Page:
Because these conclusions are so obviously valid and recommend themselves to the great majority of the Australian people one has to ask: Is there some other consideration which is being used by the supporters of the P.L.O. to inflict their representatives divisively upon our community? And of course there is. As soon as the decision to refuse the entry visas became known, Australians were warned by the indigenous spokesmen of the P.L.O. that we would, as a result, seriously prejudice the possibility of good trading relationships with the increasingly prosperous Arab nations. Probably the most specific exposition of this argument was advanced in a letter to the Prime Minister, dated 3rd February, 1975, by a gentleman who has been extremely active in the Arab cause in this country — and who has himself circulated copies of the letter within the community. In the letter he said:
“… It is only in the last two years that real headway has been made in developing trade with the Middle East … Unfortunately, the recent refusal of the Palestinian delegation has caused intense reaction throughout the Arab world . . . In times of grave economic danger, which we are passing through today, with escalating unemployment throughout the community, it would be very unfortunate if the actions of the Government and Opposition endangered such promising business connections with the Arab World .. .
Mr. Whitlam, there would be great political and commercial gains to be made in the Arab world for any Australian state that would independently reverse its decision to invite the P.L.O. Maybe the Arabs have flown a kite to test whether Australia is really evenhanded regarding the Middle East situation . . . “
There are two things to be said about this contemptible reasoning–First, it is, in fact, wrong in its economic assessment. Like others the Arab nations will trade where and with whom they can trade to their best advantage. The Deputy Prime Minister, Dr. Cairns, has made it quite clear in his report on his recent Middle East visit that he was not inhibited in his commercial negotiations on Australia’s behalf by the Government’s decision on the proposed P.L.O. visit. Second, and infinitely more important, even if correct in its commercial assessment, the reasoning is founded in a miserable morality which I believe is objectionable to the overwhelming majority of Australians. In the period before the last war should we and other countries have refrained from making moral judgements about the Nazi and Fascist dictatorships because of fear of economic reprisals? Or should we now, for the same reason, forego making any judgements or forming any decisions relating to any actions of the Soviet bloc or of the United States? That is surely the road to political bankruptcy. I am sure it is a line of reasoning that would not be accepted by the Prime Minister or by members of Cabinet who, for what they may have regarded as other valid reasons, voted to allow the P.L.O. representatives to enter Australia.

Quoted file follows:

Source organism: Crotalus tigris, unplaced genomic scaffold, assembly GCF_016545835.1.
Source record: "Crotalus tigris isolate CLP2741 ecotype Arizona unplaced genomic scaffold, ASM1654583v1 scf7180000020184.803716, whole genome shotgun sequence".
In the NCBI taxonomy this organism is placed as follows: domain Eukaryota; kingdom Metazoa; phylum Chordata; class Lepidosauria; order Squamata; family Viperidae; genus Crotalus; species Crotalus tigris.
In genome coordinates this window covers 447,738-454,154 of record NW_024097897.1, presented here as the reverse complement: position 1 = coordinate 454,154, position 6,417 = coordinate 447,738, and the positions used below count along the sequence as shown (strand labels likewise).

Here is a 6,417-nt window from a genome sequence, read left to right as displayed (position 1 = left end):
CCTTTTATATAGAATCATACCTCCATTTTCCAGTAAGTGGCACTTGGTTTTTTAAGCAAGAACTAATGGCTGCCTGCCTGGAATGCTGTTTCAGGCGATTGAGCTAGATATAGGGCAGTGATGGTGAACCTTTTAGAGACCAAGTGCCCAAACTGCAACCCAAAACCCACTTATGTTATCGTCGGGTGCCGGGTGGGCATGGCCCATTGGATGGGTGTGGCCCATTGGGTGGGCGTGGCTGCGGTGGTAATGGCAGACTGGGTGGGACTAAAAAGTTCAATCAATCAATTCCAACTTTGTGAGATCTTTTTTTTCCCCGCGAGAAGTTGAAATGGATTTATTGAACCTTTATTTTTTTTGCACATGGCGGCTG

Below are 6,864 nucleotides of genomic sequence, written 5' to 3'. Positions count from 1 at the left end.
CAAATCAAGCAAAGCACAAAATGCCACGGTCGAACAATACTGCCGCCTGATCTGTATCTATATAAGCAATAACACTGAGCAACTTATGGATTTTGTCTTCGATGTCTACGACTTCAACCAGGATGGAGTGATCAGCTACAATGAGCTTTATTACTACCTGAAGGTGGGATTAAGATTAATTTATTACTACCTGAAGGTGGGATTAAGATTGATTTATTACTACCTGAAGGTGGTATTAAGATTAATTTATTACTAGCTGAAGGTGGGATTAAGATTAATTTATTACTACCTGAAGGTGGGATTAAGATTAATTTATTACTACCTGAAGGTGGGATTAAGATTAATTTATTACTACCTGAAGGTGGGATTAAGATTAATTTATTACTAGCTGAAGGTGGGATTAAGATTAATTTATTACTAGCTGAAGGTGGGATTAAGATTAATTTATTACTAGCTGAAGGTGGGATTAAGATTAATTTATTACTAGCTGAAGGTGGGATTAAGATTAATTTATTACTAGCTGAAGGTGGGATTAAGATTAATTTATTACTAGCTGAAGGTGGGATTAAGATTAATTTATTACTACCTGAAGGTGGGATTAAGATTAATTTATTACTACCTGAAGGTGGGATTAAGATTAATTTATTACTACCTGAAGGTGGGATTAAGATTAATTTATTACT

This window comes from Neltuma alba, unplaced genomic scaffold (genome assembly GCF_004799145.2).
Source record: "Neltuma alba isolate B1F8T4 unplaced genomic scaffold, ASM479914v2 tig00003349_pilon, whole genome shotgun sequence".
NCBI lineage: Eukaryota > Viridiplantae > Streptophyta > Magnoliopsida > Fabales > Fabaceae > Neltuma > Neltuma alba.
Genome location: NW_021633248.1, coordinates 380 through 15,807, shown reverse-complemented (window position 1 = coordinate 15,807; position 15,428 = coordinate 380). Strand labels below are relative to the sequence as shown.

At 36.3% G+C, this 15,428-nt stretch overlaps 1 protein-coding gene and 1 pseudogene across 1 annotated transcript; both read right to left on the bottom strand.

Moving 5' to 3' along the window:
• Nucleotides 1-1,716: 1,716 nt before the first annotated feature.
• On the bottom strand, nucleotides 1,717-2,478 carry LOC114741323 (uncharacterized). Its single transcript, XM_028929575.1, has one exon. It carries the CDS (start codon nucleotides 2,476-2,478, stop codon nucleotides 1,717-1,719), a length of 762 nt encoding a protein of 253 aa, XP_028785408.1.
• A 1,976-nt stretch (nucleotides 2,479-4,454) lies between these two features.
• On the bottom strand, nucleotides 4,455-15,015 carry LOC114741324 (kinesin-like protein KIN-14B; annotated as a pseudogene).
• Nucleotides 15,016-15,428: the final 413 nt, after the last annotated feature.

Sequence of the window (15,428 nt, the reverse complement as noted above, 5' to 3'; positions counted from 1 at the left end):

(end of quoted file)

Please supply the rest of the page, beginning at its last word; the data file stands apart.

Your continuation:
I believe the right position for Australia to adopt on this issue is quite clear and can best be explained in terms of the argument most commonly advanced in favour of admitting these people. That argument essentially rests upon the Australian concept of a “fair go”. In other words, it is argued that the Israelis are free to come and put their position so, in our language, “It’s only fair to give the other bloke a go “. The superficial attraction of that argument disappears as soon as their purposes and practices directed towards the destruction of Israel are known. We should, in terms of the “fair go” concept, be saying this to the P.L.O.: You recognise the right of Israel to exist and your representatives will then, and only then, be free to enter our country. It is not a “fair go” when countries totalling more than 100 million people are trying to engulf and destroy a country of three million.
This is self-evidently true. We should say so and should do nothing which would shake the morale of those three million under such threat.
One of the questions being asked by Israel, and indeed by most people interested in this area, concerns the position of America. Will the U.S. continue its total commitment to the integrity of Israel? Or will the pressure of recent events, most particularly developments in Indo-China, weaken this commitment, perhaps even to the point which would put in issue Israel’s ability to survive? In one sense the question has a particular relevance for Australians because of our role in Vietnam alongside America. I offer the opinion that the U.S. commitment to Israel will not significantly diminish. I believe Americans are capable of drawing clear distinctions between policies and commitments which should be inviolable and others which are not. No country, any more than any individual, is incapable of error.